The mild weather has increased soil temperatures in recent days and now that moisture is not limiting in practically any area, growth has responded.

According to Teagasc PastureBase figures, those measuring grass have increased the number of days grazing ahead by over three days in the last week.

This is positive news, but in many cases farms were starting from a low base and the amount of grass on farm is well below where it should be at this time of the year.

Ideally this week would see peak average farm cover on farm as we look to carry decent covers into autumn to extend the grazing season.

In reality however, farms are running 30% to 40% behind this target and while the growth rates have increased significantly, so too has the rate at which stock is moving through grass.

Now the focus must be on making the most of what grass is available. Avoid any temptation to remove supplementation from stock at grass where it is being offered.

Prioritise stock at grass from now on. On the Thrive demonstration farm all finishing stock have been housed for a number of weeks for finishing to allow this year’s calves stay out at grass over the coming weeks.

This not only benefits the calves but we are seeing the finishing stock perform very well indoors, settled on their finishing diet.

The priority stock will differ on everyone’s farm depending on your farm system, but identify what stock you want to hold out for the longest and set up the final grazing rotation to do so.

On spring calving suckler herds weaning should now be commencing with at least first calvers to allow them time to recover some condition pre-housing.

Culls and those that calved early in the season could also be earmarked for weaning in the next week to 10 days in order to reduce grass demand.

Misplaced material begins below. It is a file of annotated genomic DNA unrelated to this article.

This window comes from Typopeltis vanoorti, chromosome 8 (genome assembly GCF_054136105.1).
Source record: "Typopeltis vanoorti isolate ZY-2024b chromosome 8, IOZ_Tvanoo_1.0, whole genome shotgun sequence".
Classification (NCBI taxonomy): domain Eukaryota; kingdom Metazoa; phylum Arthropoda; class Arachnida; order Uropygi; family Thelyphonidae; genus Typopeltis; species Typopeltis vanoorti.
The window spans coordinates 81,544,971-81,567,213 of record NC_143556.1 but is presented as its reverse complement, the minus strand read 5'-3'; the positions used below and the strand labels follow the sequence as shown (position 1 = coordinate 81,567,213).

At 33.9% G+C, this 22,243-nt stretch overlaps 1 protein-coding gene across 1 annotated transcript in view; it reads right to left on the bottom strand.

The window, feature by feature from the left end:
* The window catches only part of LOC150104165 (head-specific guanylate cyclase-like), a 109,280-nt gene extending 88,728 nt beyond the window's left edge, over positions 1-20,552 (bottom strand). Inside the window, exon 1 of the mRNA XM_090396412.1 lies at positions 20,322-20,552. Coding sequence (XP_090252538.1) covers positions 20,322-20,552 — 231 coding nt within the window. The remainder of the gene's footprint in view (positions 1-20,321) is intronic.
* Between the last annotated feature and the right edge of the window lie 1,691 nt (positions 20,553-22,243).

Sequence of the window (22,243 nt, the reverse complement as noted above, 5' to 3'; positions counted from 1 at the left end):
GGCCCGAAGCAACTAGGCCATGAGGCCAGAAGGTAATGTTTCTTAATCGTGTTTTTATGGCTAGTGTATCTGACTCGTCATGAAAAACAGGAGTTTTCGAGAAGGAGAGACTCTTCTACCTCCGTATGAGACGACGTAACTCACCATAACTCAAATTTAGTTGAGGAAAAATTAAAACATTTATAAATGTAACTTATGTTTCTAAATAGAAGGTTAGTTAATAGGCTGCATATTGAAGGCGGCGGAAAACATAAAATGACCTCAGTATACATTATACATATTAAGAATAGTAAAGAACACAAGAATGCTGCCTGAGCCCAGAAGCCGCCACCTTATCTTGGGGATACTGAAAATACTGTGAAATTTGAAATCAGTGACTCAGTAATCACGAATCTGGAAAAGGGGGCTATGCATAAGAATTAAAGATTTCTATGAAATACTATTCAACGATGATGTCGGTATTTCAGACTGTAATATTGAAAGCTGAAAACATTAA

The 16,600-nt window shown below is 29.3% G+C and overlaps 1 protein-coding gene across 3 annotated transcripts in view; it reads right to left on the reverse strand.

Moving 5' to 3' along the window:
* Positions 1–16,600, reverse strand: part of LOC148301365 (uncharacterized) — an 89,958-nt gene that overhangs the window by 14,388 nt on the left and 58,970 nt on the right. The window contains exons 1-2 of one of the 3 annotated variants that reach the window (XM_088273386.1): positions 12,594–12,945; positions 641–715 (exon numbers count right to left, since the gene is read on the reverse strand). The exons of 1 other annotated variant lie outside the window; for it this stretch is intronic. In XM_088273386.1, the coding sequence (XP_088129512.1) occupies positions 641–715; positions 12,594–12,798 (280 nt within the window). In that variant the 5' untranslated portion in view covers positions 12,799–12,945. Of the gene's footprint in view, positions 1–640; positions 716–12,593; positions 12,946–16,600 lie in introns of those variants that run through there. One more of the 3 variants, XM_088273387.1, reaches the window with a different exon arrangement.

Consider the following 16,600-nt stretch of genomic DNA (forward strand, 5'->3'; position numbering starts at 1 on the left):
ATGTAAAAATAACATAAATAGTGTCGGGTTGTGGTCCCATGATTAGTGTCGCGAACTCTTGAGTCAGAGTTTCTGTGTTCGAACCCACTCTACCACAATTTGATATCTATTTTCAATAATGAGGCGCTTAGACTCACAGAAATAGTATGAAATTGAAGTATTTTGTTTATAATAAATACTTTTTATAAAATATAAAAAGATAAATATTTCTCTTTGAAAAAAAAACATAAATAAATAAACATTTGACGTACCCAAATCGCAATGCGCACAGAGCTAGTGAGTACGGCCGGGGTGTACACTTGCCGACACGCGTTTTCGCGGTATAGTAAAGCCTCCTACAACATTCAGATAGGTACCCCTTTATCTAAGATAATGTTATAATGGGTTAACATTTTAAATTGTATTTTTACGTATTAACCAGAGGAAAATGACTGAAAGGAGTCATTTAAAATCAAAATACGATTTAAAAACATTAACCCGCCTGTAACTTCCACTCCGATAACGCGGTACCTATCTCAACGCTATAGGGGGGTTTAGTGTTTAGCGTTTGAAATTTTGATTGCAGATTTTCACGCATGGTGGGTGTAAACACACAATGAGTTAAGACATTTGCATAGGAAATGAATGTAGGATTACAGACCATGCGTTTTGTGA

Shaun Diver – Tullamore Farm, Co Offaly

Growth has improved, which has increased the average farm cover but it is still low for this time of year. I would normally have the highest average farm cover of the year this week to carry us into autumn, but there is no such luxury this year.

I have 34 cows weaned to reduce demand. These are first calved heifers, cull cows and the earliest calved cows. They are housed and are on hay to dry them off.

Culls will be fed on for a few weeks prior to slaughter.

I have drafted 30 lambs for slaughter later this week. The ram lambs are getting 0.5kg/day concentrate while the ewe lambs are getting 0.3kg/day.

I have increased drafting weights to 47-50kg and they are handling much better than they were at the last draft.

System Suckler to beef

Soil type Variable

Farm cover (kg DM/ha) 679

Growth (kg DM/ha/day) 44

Demand (kg DM/ha/day) 23

Oisín Kennedy – Aclare, Co Sligo

Growth has kicked on in the last 10 days which was needed. We spread around 30 units/ac of nitrogen before the closing date to boost grass supply for the coming weeks.

Ground conditions are nearly perfect, which is a real bonus as we head towards the end of September. Hopefully we have enough grass to keep cows and calves out until late-October depending on weather.

The plan is to bring everything in next week to scan the cows as well as weigh all stock for the BEEP-S scheme. We will dung sample the calves later this week and dose them if necessary.

They are creep grazing ahead of the cows and have been offered creep feed for the last month, but intake is still low given how good grass quality is.

System Suckler to beef and sheep

Soil type Heavy

Farm cover (kg DM/ha) 838

Growth (kg DM/ha/day) 44

Demand (kg DM/ha/day) 35

Declan Marren – THRIVE Farm, Co Tipperary

The first of the heifers were drafted for slaughter this week, with 12 Hereford heifers killed on Monday at an average carcase weight of 280kg.

A batch of Angus heifers will be slaughtered later in the week and a full report of performance will be in next week’s paper.

All finishing cattle are housed, with heifers in for a month and bullocks a fortnight due to the lack of grass growth.

There is plenty of grass for this year’s calves and we should have sufficient grass supply to see them well into November.

Housing the finishing cattle does come at some extra cost in terms of silage and slurry handling costs, but meal feeding rates remain the same. On the plus side, cattle are very settled and thriving well indoors pre-slaughter.

System Dairy calf to beef

Soil type Mostly dry

Farm cover (kg DM/ha) 791

Growth (kg DM/ha/day) 29

Demand (kg DM/ha/day) 22